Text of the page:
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Lakers' Steve Nash misses Clippers game with bruised left shin

LAKERS FYI

Nash, who suffered the injury Wednesday against Portland, is considered day to day.

November 02, 2012|By Mike Bresnahan
  • Lakers guard Steve Nash looks for a pass during a 97-91 loss to the Clippers in the preseason on Oct. 24, 2012.
Lakers guard Steve Nash looks for a pass during a 97-91 loss to the Clippers… (Harry How / Getty Images )

Steve Nash and longtime Lakers trainer Gary Vitti talked after the team's shoot-around Friday morning. It wasn't a quick, "Can you play tonight? Yes? Excellent."

Not a good sign for the Lakers.

Nash missed a game for the first time with them, unable to recover from a bruised left shin and face the Clippers later in the day.

The slow start continued for the player with the fifth-most assists in NBA history.

Nash, 38, had seven points and four assists in his Lakers debut Tuesday against Dallas. He had two points and four assists a night later against Portland before leaving in the third quarter after getting kneed in the shin.

"He's made progress but he got banged pretty good," Lakers Coach Mike Brown said.

Nash was listed as day to day. The Lakers' next game is Sunday against Detroit.

Steve Blake took Nash's place and had eight points and two assists in the Lakers' 105-95 loss.

The team opted to ignore Dwight Howard's suggestion earlier in the day.

"I've been working on my guard skills the last two days so I might be Steve Nash-Howard," he said. "I'll be the point. 'Tragic Johnson,' that's what they'll call me."

Brown hears it

Brown is definitely aware that TV analysts and Lakers fans are criticizing him one week into the regular season.

"It's cute," he said.

Cute?

"It's cute for people to tell me what this person said, that person said," he said.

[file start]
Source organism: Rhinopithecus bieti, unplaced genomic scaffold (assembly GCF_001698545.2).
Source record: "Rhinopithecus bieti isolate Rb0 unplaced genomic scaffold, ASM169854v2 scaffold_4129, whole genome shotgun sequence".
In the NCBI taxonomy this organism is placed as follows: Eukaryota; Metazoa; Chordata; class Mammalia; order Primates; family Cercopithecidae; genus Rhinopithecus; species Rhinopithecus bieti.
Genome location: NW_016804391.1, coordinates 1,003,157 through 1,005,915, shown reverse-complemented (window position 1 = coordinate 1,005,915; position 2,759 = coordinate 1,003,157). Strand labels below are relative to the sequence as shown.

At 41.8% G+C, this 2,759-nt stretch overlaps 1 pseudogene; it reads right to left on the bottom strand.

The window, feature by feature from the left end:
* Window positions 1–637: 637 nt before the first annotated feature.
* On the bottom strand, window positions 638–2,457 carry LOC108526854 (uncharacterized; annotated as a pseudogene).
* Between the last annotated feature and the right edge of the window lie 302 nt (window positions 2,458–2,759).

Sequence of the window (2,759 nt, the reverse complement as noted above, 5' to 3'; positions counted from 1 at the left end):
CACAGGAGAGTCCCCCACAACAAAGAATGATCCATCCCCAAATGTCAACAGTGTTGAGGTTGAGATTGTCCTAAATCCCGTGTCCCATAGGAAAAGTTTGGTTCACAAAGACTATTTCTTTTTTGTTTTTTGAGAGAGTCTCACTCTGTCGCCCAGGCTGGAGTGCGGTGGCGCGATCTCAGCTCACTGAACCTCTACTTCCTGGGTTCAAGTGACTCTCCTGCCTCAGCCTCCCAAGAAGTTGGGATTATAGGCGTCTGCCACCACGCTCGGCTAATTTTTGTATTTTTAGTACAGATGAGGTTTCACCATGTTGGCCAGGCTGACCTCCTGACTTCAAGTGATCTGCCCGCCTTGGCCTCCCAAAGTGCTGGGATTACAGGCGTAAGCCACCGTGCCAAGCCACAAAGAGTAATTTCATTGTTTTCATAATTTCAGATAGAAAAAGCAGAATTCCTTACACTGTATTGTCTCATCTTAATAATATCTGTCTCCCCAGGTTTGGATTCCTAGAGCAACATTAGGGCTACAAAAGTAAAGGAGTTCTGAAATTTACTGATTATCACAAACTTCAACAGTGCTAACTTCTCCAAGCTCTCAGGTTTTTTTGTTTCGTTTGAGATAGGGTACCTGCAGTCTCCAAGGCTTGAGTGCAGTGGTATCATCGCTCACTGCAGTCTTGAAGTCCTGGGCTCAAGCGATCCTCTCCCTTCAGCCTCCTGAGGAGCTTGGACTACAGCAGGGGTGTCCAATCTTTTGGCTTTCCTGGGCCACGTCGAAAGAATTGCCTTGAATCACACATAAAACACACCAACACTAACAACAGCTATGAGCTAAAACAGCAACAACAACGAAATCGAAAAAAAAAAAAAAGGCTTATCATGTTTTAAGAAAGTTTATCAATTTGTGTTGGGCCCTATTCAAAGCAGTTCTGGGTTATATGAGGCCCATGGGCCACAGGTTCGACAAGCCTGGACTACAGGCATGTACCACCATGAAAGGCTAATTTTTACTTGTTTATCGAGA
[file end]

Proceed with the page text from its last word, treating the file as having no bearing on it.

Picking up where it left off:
Ah. Got it.

At least one analyst didn't disapprove of him.

Kurt Rambis said the Lakers should be given time to figure out Brown's Princeton-based offense. Rambis spent six years as an assistant under Phil Jackson before attempting to install the triangle offense in two years as the Minnesota Timberwolves' head coach.

"Phil has always felt that it takes a good part of the year for players to feel very comfortable," Rambis said. "They get to the point where they stop thinking about the offense and start thinking about the execution of it, so they can relax and start reading the defenses and make the proper adjustments based on how the defense plays."

Rambis also thought the Lakers' defensive issues could be solved.

"When I'm watching them play defense, you can see there is some confusion, talking about pick-and-roll situations; it looks like sometimes the defender is forcing the ball handler to his left, when the help is on the right," Rambis said. "To me they are not on the same page defensively yet, and that will come with time as everybody understands what they are supposed to do in every situation."

Rambis will provide in-studio analysis for ESPN and Time Warner Cable SportsNet this season. He hasn't completely closed the door on returning to the sidelines.

"It has to be a positive situation," he said. "But I'm not going to freak out if I don't get back into coaching, because I do enjoy broadcasting."

mike.bresnahan@latimes.com

Twitter: @Mike_Bresnahan

Times correspondent Eric Pincus contributed to this report.

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